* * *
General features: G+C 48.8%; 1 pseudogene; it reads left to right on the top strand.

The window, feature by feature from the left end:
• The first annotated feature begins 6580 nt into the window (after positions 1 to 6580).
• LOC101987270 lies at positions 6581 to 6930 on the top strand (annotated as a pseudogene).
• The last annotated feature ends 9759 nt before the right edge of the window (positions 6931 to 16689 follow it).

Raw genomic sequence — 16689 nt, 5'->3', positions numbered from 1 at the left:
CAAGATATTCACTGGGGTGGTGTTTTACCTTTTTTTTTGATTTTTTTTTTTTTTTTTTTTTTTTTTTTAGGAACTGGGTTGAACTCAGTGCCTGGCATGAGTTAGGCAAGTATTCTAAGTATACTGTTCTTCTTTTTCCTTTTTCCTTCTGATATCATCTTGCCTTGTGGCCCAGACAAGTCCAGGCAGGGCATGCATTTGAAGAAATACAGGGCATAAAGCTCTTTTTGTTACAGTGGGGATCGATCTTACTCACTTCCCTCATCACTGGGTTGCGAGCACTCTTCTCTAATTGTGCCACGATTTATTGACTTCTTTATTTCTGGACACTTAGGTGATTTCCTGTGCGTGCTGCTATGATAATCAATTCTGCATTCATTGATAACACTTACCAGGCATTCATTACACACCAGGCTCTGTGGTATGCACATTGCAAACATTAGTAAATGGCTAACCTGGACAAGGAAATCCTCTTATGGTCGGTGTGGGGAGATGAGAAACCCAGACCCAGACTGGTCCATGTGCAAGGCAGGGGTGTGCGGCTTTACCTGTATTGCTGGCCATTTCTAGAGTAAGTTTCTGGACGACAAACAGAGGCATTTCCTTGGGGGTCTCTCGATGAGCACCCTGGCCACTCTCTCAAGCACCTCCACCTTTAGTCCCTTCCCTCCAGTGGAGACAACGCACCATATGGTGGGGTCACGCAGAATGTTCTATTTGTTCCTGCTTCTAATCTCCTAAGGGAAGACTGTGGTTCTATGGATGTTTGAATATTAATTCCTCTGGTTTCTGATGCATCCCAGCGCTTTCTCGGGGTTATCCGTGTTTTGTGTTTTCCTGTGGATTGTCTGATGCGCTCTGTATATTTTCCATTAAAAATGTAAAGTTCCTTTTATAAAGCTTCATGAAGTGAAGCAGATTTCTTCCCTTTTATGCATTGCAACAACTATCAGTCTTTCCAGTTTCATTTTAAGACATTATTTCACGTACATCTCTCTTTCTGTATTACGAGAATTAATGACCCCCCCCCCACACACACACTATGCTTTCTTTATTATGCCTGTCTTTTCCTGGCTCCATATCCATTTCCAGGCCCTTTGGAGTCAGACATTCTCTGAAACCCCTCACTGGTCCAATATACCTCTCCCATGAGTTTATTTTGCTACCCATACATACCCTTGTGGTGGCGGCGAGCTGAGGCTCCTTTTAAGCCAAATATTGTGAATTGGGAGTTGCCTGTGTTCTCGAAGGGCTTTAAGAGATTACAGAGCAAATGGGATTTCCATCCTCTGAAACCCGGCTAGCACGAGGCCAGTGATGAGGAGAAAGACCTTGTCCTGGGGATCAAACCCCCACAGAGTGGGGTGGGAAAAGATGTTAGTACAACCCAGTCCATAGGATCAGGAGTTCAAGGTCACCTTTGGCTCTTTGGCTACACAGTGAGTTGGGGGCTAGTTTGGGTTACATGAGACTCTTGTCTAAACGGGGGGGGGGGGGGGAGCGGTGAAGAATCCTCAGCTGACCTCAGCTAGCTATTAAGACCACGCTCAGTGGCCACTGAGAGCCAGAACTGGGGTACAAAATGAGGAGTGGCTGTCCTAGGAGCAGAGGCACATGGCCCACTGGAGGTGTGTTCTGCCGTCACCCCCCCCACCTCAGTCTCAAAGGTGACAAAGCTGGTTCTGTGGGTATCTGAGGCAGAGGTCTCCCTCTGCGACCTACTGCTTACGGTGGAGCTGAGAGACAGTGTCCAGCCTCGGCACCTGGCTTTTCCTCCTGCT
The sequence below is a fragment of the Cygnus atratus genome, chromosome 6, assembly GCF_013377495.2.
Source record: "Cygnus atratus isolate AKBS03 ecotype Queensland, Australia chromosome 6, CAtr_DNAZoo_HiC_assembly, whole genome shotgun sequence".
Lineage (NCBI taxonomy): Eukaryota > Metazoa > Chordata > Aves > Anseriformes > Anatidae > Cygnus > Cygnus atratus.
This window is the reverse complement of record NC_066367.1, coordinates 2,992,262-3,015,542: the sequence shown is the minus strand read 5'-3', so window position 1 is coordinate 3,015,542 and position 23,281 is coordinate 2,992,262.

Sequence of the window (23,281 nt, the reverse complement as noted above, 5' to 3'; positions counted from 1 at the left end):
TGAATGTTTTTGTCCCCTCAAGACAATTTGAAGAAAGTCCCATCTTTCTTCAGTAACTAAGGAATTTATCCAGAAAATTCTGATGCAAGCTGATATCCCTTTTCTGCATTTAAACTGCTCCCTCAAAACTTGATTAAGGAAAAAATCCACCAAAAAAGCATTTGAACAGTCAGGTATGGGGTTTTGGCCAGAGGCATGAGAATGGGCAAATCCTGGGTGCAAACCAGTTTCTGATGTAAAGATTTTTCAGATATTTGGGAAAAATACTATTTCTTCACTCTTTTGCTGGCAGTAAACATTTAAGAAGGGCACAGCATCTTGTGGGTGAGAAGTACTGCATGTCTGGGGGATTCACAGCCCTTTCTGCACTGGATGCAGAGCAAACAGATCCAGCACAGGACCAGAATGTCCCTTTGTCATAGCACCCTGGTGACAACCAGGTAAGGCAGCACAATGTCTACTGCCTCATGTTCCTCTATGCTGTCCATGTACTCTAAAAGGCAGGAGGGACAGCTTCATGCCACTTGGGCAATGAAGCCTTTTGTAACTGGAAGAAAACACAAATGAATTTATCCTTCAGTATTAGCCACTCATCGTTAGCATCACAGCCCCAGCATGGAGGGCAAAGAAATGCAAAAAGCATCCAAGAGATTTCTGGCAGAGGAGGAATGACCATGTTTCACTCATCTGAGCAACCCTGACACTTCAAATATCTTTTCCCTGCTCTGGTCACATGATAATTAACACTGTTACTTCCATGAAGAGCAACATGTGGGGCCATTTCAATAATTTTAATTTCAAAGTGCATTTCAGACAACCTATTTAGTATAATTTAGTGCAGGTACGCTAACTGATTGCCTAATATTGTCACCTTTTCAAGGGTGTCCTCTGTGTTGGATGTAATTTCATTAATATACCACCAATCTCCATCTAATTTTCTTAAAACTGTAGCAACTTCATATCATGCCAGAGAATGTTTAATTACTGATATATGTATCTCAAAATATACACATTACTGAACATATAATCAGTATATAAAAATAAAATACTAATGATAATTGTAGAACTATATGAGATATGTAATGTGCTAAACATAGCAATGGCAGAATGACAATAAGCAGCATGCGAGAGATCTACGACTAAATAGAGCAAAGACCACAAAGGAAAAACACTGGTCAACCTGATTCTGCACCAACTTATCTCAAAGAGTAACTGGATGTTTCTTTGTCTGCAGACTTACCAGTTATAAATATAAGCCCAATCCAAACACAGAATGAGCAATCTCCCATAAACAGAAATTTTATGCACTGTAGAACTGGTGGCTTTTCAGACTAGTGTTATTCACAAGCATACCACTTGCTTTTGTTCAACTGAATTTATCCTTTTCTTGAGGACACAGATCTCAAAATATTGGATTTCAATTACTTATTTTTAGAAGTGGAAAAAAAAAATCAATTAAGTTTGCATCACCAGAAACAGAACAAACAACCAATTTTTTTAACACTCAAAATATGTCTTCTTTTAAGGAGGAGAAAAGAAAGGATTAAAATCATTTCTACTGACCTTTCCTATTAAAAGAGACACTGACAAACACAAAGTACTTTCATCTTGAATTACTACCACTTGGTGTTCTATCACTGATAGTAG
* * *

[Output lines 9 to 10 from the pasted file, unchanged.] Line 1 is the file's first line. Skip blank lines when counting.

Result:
Source record: "Cygnus atratus isolate AKBS03 ecotype Queensland, Australia chromosome 6, CAtr_DNAZoo_HiC_assembly, whole genome shotgun sequence".
Lineage (NCBI taxonomy): Eukaryota > Metazoa > Chordata > Aves > Anseriformes > Anatidae > Cygnus > Cygnus atratus.